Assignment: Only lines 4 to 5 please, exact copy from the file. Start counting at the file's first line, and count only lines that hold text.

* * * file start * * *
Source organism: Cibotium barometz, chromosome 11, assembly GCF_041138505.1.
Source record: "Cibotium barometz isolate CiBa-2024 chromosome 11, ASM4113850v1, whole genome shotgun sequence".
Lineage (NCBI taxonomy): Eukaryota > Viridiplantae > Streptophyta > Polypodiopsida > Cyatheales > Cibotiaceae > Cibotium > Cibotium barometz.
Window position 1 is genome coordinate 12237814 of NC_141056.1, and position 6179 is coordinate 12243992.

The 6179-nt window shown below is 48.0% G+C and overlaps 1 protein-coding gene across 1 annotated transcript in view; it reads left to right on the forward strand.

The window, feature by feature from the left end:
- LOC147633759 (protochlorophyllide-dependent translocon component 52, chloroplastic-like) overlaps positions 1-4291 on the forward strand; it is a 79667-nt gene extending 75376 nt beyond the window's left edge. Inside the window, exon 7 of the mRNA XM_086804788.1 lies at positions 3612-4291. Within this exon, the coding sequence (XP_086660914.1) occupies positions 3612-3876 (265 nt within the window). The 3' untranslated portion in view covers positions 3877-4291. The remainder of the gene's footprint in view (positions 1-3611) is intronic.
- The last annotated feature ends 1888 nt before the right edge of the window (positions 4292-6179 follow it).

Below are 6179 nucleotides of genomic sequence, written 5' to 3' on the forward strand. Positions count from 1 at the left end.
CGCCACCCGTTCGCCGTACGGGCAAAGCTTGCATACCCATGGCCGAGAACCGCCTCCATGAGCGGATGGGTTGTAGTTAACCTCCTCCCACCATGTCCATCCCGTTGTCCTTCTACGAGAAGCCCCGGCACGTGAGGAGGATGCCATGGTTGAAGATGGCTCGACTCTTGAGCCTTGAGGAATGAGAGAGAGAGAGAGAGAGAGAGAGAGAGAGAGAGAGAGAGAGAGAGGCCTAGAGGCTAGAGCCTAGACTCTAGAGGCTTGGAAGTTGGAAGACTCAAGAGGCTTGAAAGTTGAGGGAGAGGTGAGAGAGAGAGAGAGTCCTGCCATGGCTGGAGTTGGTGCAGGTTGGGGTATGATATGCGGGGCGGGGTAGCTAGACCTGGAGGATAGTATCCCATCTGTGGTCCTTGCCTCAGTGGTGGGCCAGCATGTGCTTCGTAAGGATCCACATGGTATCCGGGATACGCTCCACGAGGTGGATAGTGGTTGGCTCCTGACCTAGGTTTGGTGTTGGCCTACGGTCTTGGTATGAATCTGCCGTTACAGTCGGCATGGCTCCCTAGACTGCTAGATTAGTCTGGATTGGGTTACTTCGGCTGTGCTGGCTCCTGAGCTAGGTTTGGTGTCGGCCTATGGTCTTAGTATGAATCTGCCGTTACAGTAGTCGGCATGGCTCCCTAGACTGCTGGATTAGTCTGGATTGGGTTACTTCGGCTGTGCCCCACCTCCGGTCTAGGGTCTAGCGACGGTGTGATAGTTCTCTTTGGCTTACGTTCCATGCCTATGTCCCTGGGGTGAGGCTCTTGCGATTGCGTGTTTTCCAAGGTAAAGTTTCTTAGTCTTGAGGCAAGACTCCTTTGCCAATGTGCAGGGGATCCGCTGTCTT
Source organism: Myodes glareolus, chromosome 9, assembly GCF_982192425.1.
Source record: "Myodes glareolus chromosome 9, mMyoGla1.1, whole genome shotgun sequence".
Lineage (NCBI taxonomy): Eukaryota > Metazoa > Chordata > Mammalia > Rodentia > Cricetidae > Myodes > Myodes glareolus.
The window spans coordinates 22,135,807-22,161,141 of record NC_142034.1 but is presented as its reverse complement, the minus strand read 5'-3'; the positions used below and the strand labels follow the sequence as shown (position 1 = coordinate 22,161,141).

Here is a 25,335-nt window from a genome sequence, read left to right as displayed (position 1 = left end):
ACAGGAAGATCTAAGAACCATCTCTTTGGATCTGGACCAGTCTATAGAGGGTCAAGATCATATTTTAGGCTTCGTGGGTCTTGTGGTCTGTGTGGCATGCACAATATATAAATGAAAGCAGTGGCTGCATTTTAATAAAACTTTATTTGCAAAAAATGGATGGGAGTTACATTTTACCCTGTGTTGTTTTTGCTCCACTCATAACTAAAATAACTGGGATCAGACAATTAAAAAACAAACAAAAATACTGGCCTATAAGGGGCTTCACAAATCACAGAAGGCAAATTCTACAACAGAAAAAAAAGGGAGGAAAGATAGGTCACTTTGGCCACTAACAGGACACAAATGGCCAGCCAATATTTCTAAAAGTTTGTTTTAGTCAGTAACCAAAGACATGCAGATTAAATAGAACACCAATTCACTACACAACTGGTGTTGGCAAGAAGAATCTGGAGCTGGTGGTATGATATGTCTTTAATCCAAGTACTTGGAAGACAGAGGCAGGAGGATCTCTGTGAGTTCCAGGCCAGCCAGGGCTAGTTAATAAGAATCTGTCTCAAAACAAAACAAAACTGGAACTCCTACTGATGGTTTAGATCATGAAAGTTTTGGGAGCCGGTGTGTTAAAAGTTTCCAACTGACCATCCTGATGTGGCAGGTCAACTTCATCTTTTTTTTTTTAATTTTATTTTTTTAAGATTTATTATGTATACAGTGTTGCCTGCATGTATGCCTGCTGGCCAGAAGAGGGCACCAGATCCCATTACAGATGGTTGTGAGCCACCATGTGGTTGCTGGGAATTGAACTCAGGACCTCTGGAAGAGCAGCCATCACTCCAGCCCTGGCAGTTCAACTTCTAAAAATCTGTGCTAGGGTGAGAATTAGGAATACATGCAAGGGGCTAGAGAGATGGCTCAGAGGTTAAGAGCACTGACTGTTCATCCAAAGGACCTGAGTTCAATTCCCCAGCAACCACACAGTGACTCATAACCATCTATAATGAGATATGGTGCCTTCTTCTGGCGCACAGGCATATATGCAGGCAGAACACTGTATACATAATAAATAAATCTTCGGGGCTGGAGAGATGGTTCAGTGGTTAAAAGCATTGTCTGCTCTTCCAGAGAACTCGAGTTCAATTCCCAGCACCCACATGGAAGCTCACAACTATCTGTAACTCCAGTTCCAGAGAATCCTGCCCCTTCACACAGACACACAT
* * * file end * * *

Window position 1 is genome coordinate 12237814 of NC_141056.1, and position 6179 is coordinate 12243992.

The 6179-nt window shown below is 48.0% G+C and overlaps 1 protein-coding gene across 1 annotated transcript in view; it reads left to right on the forward strand.